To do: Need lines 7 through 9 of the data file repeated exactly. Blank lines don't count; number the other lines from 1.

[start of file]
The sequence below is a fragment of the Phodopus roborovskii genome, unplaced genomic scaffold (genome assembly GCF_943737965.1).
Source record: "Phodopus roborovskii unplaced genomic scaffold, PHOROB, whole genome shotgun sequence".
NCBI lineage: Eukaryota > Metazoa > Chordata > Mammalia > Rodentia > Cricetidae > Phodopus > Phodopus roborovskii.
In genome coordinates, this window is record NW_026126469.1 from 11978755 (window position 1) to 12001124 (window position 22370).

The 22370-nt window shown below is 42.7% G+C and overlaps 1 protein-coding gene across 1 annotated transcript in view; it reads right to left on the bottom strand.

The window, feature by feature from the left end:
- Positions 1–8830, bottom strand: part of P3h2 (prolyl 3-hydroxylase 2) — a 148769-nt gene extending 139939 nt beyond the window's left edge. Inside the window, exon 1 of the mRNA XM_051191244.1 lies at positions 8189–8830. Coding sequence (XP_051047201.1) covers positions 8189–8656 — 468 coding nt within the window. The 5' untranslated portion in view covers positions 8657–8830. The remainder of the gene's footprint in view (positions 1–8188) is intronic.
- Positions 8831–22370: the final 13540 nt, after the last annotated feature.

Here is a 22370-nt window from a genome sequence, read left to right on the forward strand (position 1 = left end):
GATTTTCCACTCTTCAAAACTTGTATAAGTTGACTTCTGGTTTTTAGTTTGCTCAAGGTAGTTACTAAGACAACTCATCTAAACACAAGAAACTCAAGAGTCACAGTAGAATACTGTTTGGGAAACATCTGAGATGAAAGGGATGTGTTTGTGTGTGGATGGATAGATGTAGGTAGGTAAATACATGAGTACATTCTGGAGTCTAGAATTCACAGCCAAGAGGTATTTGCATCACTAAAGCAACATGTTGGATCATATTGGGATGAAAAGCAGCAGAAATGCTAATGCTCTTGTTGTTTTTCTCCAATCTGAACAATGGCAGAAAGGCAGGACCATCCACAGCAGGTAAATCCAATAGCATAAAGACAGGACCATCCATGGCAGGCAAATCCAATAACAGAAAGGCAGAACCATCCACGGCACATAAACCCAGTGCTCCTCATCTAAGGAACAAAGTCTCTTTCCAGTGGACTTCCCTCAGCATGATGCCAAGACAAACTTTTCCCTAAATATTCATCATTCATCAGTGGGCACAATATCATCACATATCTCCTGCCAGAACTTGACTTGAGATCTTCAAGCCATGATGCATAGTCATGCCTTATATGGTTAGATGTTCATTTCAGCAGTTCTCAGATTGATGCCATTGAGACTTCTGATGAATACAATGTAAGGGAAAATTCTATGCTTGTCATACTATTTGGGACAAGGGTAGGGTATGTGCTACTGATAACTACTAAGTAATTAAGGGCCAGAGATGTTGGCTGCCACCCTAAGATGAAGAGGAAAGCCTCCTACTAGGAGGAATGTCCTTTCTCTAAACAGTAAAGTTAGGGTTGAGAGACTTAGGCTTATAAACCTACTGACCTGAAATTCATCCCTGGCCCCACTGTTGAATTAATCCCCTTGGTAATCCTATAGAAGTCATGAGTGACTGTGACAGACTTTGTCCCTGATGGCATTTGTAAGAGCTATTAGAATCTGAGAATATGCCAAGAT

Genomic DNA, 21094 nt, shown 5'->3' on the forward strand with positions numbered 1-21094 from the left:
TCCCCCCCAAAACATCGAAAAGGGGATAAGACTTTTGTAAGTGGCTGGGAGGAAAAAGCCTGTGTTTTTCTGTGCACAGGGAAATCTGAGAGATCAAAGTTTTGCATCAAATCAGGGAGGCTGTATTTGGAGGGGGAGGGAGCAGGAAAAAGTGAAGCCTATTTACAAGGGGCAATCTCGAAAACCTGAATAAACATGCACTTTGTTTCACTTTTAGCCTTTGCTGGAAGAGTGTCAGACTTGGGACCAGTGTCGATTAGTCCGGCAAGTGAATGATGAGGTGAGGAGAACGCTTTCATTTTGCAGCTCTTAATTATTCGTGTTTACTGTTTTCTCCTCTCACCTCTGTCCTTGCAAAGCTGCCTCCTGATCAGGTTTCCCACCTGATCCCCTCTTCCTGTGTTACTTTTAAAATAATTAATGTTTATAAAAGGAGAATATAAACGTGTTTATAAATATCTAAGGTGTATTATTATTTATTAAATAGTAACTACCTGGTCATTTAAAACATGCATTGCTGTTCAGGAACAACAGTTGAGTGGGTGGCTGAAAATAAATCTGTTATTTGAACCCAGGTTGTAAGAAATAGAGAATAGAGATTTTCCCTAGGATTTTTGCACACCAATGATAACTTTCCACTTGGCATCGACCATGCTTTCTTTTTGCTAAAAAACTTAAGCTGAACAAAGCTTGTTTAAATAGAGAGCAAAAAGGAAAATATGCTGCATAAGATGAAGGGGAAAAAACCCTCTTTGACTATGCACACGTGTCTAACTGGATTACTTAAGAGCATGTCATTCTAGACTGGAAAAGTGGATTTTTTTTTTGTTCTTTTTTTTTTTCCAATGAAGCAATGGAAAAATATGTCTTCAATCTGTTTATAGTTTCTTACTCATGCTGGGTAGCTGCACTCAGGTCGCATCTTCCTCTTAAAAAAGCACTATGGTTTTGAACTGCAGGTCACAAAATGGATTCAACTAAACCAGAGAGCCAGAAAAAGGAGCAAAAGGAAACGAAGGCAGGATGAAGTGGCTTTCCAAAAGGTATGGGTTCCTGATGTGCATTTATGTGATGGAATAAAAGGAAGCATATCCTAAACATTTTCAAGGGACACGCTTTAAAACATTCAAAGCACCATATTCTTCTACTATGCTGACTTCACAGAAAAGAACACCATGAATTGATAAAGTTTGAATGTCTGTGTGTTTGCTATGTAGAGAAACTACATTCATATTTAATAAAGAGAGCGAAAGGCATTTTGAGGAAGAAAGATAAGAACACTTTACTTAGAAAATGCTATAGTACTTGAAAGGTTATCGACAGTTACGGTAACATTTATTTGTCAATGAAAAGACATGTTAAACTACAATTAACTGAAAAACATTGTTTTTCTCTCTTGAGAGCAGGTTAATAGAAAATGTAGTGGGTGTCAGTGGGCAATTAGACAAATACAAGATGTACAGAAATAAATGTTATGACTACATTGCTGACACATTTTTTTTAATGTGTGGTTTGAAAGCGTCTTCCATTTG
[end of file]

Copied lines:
- Positions 1–8830, bottom strand: part of P3h2 (prolyl 3-hydroxylase 2) — a 148769-nt gene extending 139939 nt beyond the window's left edge. Inside the window, exon 1 of the mRNA XM_051191244.1 lies at positions 8189–8830. Coding sequence (XP_051047201.1) covers positions 8189–8656 — 468 coding nt within the window. The 5' untranslated portion in view covers positions 8657–8830. The remainder of the gene's footprint in view (positions 1–8188) is intronic.
- Positions 8831–22370: the final 13540 nt, after the last annotated feature.

Here is a 22370-nt window from a genome sequence, read left to right on the forward strand (position 1 = left end):